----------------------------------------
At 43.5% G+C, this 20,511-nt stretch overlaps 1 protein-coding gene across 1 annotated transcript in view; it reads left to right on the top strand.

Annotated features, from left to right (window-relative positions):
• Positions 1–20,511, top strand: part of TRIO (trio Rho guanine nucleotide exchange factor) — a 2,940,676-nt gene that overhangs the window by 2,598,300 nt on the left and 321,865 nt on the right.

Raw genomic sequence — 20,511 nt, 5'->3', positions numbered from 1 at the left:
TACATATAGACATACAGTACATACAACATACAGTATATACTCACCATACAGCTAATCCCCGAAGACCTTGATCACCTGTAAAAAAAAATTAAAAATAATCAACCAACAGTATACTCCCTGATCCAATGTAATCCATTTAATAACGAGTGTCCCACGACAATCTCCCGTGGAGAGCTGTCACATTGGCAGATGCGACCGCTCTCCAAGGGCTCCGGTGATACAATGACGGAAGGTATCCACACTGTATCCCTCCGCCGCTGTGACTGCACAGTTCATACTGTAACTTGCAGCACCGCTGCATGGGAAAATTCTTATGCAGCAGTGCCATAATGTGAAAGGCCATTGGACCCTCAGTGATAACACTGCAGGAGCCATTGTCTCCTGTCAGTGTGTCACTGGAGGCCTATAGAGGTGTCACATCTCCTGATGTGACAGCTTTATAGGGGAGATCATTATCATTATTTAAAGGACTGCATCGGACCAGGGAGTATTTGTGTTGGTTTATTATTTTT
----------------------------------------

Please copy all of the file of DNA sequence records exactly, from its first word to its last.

At 43.5% G+C, this 20,511-nt stretch overlaps 1 protein-coding gene across 1 annotated transcript in view; it reads left to right on the top strand.

Annotated features, from left to right (window-relative positions):
• Positions 1–20,511, top strand: part of TRIO (trio Rho guanine nucleotide exchange factor) — a 2,940,676-nt gene that overhangs the window by 2,598,300 nt on the left and 321,865 nt on the right.

Raw genomic sequence — 20,511 nt, 5'->3', positions numbered from 1 at the left:
TACATATAGACATACAGTACATACAACATACAGTATATACTCACCATACAGCTAATCCCCGAAGACCTTGATCACCTGTAAAAAAAAATTAAAAATAATCAACCAACAGTATACTCCCTGATCCAATGTAATCCATTTAATAACGAGTGTCCCACGACAATCTCCCGTGGAGAGCTGTCACATTGGCAGATGCGACCGCTCTCCAAGGGCTCCGGTGATACAATGACGGAAGGTATCCACACTGTATCCCTCCGCCGCTGTGACTGCACAGTTCATACTGTAACTTGCAGCACCGCTGCATGGGAAAATTCTTATGCAGCAGTGCCATAATGTGAAAGGCCATTGGACCCTCAGTGATAACACTGCAGGAGCCATTGTCTCCTGTCAGTGTGTCACTGGAGGCCTATAGAGGTGTCACATCTCCTGATGTGACAGCTTTATAGGGGAGATCATTATCATTATTTAAAGGACTGCATCGGACCAGGGAGTATTTGTGTTGGTTTATTATTTTT